I obtained my PPL towards the end of last year. One of the principle reasons I learnt to fly was with the ambition to get into aerobatics/competition flying, etc. rather than just flying from A to B each weekend for that £200 burger.
Therefore, earlier this year I went out to Arizona and completed a 11 hour Extra 300 checkout course with APS Training (can't recommend these guys highly enough). The course had two main aspects: (a) unusual attitude recover training, which included spin (upright and inverted) and stall recognition recovery; and (b) learning to operate the Extra 300 from the backseat including tailwheel training (all my flights apart from the first were flown from the back seat). My principle reason going was (a) as its incredibly useful and transferable to all aircraft (could even save your life one day), but whilst I was out there thought I would do (b) as well. The Extra 300, as anyone knows who has flown it, is an incredible bit of kit. It feels like you've just strapped a pair of wings on and you will give in far before it does!
By the end of the course I was competent with flying the Extra 300L and although APS don't hire aircraft out for solo flights, my instructor said he would be happy to send me solo if they did. I had also become competent with 3 point and 2 wheel landings, albeit on a fairly wide hard runway. We also had done a fair few aerobatics manouvers.
So now I am back in the UK and wondering how to progress this. Whether I should try and find a share in an Extra 300 (don't appear to me many for hire) or perhaps think about other aircraft as well, maybe starting my own syndicate if necessary. Obviously the Extra has capabilities far beyond my current abilities, but it is also a very nice aircraft to learn/build skills on.
Once concern I have is that I am a low hours post PPL pilot, so insurance could be an issue, although I would not be adverse to paying a premium due to this and I hear that sometimes hour requirements can be waived. This is one reason why I think perhaps setting up a syndicate from scratch with new insurance could be necessary. I'm not sure if people would also take an issue with a low hours pilot joining an existing group.
I would be grateful for anyones advice on where to go from here. If it helps I am based in London so would be looking at airfields within the vicinity.
There are Extras for Hire, UH at Kemble have the 300, though you would need to satisfy them you were competent, and I am sure this would apply to anyone hiring out such a machine. Cambridge also has an Extra, though this is only a 200 - still enough to start competitions on.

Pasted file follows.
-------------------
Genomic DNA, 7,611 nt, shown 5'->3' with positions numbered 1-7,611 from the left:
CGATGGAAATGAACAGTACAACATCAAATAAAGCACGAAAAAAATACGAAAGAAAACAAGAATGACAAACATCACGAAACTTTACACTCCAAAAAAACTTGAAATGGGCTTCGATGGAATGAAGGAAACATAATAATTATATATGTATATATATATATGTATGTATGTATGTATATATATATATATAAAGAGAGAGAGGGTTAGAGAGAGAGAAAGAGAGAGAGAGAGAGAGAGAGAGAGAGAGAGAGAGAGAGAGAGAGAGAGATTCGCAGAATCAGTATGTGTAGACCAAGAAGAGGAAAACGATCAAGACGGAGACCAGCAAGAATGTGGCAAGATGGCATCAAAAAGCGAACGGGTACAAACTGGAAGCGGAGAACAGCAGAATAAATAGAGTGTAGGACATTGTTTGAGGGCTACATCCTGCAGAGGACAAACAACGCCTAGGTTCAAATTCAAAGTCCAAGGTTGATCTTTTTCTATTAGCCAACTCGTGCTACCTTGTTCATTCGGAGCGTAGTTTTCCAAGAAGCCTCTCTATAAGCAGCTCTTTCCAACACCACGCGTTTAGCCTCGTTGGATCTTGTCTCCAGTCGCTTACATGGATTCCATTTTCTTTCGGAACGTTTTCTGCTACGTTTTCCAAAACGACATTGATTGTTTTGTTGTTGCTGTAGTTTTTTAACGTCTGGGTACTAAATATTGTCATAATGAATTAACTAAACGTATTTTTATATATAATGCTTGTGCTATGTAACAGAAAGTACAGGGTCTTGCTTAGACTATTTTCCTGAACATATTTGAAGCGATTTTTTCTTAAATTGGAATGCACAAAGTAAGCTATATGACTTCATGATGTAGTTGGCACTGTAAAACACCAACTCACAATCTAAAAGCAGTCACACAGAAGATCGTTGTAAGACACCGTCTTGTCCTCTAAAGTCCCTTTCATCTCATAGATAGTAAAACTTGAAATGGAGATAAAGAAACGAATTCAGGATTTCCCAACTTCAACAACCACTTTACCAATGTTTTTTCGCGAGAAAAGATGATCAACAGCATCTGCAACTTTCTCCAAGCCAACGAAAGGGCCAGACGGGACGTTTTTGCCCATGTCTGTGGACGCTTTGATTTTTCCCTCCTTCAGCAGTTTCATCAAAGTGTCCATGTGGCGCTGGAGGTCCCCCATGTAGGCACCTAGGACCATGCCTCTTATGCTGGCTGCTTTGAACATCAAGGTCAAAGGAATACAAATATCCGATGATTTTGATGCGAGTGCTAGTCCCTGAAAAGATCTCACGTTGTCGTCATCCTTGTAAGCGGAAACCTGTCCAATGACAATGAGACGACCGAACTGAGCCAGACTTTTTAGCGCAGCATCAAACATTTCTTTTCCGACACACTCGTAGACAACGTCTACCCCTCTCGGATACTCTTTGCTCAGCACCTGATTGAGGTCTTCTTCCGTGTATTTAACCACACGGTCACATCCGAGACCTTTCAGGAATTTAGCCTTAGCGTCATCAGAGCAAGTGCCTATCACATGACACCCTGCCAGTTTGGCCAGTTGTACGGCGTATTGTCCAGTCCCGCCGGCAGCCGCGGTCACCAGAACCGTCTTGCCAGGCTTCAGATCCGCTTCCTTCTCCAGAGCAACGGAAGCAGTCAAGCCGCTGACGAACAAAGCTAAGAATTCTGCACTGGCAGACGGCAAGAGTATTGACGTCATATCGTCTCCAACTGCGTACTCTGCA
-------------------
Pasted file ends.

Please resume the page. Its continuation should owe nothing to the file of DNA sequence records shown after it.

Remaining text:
Location: The Burrow, N53:48:02 W1:48:57, The Tin Tent - EGBS, EGBO
There are lots of people at White Waltham who do aerobatics so, as you are in London, a visit there might prove useful. The best source of information regarding competitions in the UK is the British Aerobatic Association (BAeA), they can be contacted through their website.You will find everyone very helpful and friendly and if you can get yourself to one of the events which they are organising then you will be able to talk to some of them. You could also come along to one or more events and help out if you don't feel up to competing just yet. There are several Loop Beginners' Days during the year but I think the next one isn't until 19th July at Little Gransden - you've just missed Leicester which was held today. Hope this helps.
Are you set on the Extra 300? It is quite an expensive machine to buy and to run. There are lost of cheaper ones and a share in a Pitts might be a better start. Many of these are on PFA permits and therefore very cheap to run. Insurance is not often a problem once you're over 100 hrs as they figure that you will be pretty careful as its your skin you are risking.
A little less conversation, a little more aviation...
Join Date: Jun 2003
Location: Bracknell, UK
Firstly, congratulations on you decision to make the transition to aerobatics early in your PPL career - I've just got back from the Loop event at Leicester today, and it was evident from the grinning faces at the debrief quite how much an introduction to competition aerobatics has motivated the participating pilots.
I'd echo DJ's comments regarding the Extra 300 - you're right that its a fantastic bit of kit - I've been punting the one at White Waltham around for a couple of years on-and-off (including today) - but I'd say its overkill for Standard and Intermediate level - for which the weapon of choice is a Pitts, with a large nod to the l@ser and similar 4 cylinder monoplanes. 6 cylinder, 300 HP aerobatics comes at 300HP prices - and even if cost wasn't a factor, I'd rather fly my Pitts S1 at Intermediate level, rather than the 300 - you're working 20% harder in the Extra, and for a while at least the additional performance will be working against you, instead of in your favour (in fact, one of the co-owners of my Pitts has just taken delivery of a shiny new Extra 300 - we're using it as a high-speed transport to the next competition, where he'll still be flying the Pitts).
Insurance for renting 300s is a variable factor - it can be the case that the operation offering rental have identified that the regular hirers have a certain number of hours, and negotiate a better deal from the insurers based on those hours - but its always possible to have named exceptions.
In terms of airfields around London, I'd say Waltham has the largest group of regular competition pilots, and has world-class instruction available. If I were you, I'd book a few sessions with Alan Cassidy in the Pitts S2 - you'll notice that a) the roll rate is a little more pedestrian than the Extra and b) the rudder response makes the Extra feel like a PA28 in comparison!
Feel free to PM if you're planning to fly at Waltham.